Fauna Shaman essentials

Most Fauna Shaman decks pretty much need two things around which they are built.

First, you need these critters:

Second, you almost certainly want a Shaman-tutorable way to easily rebuy them.

In white, the options are:

Both options cost 2WW, either via casting Skyfisher, bouncing it, and casting it again, or via casting Squadron Hawk, searching up its wingmates, and then casting one of them as well.

Although Skyfisher is formally “more aggressive,” and in a sense takes up less space in the deck, it’s hard to argue that Squadron Hawk isn’t tremendously better, inasmuch as it is a four-for-one and thins your deck when you cast it.

In blue, we have an exciting visit from an old friend:

So far, we’ve all been running the Trinket Mage and Memnite duo, but I have in all seriousness been considering running Ornithopter instead. It’s less “aggressive” – leaving the opponent on an infinite clock rather than a twenty-turn clock – but it offers the twin possibilities of chumping an aerial attacker and of picking up a suitable piece of equipment itself and becoming and aerial attacker.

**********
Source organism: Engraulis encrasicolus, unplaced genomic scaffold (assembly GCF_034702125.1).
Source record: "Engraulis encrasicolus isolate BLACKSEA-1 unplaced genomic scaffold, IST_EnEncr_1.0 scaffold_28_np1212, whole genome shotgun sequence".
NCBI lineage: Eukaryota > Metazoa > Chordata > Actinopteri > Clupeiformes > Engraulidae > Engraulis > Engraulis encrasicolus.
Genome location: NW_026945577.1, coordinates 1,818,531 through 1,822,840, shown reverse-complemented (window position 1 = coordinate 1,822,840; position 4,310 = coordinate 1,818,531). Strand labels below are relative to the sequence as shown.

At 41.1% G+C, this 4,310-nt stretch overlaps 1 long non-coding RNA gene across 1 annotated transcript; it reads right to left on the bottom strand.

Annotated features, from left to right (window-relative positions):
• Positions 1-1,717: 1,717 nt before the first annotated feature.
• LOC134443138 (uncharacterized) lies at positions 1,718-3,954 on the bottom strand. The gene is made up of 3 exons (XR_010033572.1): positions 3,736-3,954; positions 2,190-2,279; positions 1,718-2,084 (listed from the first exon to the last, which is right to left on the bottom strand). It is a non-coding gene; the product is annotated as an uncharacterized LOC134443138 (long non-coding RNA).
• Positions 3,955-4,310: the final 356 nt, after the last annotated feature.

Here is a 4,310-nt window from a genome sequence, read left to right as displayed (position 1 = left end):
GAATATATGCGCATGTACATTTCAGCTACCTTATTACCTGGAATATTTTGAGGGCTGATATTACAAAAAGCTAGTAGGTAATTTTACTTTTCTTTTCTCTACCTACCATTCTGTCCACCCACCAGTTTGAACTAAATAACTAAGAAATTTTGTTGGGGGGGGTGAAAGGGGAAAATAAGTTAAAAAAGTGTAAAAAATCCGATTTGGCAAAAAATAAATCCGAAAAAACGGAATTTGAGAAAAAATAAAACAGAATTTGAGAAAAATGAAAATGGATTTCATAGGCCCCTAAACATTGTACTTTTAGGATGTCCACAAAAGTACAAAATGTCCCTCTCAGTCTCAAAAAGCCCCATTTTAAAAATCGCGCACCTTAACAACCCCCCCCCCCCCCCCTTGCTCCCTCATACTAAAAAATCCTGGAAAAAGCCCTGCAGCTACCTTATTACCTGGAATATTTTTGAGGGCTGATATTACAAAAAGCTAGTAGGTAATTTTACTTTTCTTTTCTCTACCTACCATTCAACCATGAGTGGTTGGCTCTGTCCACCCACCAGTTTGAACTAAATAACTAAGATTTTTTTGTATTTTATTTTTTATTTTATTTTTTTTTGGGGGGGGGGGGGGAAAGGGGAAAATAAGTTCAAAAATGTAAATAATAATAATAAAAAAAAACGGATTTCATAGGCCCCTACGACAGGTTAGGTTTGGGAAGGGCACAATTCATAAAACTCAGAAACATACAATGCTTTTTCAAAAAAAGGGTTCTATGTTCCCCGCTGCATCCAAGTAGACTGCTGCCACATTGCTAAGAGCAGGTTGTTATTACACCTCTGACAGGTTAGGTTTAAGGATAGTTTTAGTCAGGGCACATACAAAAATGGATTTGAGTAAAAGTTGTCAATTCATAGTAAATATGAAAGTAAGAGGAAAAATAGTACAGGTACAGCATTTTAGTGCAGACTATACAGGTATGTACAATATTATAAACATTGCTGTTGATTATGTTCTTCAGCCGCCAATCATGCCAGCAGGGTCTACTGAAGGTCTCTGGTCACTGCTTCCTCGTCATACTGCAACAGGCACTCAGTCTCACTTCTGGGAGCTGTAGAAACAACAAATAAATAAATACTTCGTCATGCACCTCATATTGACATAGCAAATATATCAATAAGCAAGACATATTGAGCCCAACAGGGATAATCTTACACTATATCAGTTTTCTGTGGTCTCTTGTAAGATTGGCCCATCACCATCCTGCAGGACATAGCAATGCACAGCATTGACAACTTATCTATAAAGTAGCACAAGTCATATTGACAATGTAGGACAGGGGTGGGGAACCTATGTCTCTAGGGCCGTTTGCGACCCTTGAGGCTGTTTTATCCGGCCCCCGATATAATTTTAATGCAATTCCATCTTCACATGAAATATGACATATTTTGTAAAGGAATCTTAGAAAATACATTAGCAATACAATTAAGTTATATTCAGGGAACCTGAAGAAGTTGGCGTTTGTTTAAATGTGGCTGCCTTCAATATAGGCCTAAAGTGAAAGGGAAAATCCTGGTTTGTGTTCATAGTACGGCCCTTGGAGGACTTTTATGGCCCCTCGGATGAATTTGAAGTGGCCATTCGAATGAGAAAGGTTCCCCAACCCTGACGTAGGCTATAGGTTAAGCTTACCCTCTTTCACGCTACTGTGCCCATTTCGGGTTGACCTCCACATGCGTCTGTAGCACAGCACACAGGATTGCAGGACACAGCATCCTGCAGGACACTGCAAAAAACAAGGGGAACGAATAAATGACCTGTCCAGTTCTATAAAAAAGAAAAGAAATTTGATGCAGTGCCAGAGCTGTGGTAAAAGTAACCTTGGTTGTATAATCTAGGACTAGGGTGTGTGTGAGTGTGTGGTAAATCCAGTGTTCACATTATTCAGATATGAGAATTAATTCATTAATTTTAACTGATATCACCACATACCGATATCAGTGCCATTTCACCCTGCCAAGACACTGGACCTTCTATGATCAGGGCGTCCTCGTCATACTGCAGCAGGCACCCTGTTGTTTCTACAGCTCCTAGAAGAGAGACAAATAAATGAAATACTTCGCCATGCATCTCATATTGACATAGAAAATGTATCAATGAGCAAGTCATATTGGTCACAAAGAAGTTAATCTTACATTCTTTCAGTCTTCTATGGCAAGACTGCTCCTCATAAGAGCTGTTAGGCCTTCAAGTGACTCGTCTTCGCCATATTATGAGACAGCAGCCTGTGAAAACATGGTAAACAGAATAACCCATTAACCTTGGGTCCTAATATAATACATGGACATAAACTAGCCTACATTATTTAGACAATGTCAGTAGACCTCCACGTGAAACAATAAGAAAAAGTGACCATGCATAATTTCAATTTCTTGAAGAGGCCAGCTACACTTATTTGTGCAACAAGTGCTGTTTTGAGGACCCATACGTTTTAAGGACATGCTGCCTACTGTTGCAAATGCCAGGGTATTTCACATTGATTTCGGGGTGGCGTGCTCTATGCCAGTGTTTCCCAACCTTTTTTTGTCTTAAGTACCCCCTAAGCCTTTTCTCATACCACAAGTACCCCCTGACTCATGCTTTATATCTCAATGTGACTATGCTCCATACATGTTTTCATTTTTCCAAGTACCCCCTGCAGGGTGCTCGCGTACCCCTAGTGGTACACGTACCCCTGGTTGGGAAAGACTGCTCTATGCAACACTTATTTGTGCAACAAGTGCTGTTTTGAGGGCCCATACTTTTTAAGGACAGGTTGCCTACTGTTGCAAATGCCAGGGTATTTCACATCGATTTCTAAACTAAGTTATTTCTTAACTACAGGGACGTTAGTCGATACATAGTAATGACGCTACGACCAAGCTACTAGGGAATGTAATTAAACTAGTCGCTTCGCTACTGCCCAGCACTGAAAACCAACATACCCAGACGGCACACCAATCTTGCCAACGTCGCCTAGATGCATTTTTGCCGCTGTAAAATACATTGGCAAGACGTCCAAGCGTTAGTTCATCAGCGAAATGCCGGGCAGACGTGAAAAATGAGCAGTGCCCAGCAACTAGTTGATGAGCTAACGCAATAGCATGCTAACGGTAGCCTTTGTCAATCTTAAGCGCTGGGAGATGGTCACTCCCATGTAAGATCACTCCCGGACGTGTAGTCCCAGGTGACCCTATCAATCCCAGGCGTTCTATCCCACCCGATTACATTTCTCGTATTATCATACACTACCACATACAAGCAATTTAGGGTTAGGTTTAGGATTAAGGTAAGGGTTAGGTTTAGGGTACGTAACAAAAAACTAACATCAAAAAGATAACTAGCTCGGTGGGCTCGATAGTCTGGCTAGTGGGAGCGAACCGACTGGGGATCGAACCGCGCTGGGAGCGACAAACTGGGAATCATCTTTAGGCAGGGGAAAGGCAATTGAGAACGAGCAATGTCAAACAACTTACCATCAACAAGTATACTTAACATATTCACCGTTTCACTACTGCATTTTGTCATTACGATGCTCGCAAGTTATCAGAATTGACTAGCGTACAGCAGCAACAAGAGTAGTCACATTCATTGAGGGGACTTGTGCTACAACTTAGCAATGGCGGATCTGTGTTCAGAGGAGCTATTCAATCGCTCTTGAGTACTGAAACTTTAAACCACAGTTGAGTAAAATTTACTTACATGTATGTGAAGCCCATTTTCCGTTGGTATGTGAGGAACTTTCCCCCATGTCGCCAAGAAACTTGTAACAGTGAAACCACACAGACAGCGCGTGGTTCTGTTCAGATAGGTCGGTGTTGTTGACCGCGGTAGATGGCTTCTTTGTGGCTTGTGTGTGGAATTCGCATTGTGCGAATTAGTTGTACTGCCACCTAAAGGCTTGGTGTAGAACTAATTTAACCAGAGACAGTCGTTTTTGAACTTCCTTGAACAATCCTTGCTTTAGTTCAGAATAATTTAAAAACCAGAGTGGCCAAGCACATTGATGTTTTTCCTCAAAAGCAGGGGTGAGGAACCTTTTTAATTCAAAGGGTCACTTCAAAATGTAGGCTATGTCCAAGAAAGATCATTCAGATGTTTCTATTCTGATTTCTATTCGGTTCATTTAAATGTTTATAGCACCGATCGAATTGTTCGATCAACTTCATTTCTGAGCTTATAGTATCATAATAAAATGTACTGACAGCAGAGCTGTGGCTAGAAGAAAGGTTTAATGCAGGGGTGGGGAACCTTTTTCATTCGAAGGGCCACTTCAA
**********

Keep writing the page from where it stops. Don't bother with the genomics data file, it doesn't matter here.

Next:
We might want to pause for a moment and reflect on the fact that we have to seriously consider whether a 1/1 or a 0/2 better suits our needs.

Okay. Back to looking at the three builds we can expect to see.

Stoneforge Sparkmage Shaman (aka “Naya”)

This is Brad’s list from his article last week. You should head there for a full explanation, but the basic design retains many of the elements of Naya Shaman builds from Shards-Zendikar Standard, including the SparkmageCollar combo.

The deck loses a fair amount of aggression with the loss of Knight of the Reliquary, and I have to admit to being dubious about the utility of Sparkmage now that we seem to have fewer X/1s running around. Nonetheless, it’s a solid, reasonably well-tested choice.

Trinket Shaman (aka “Bant”)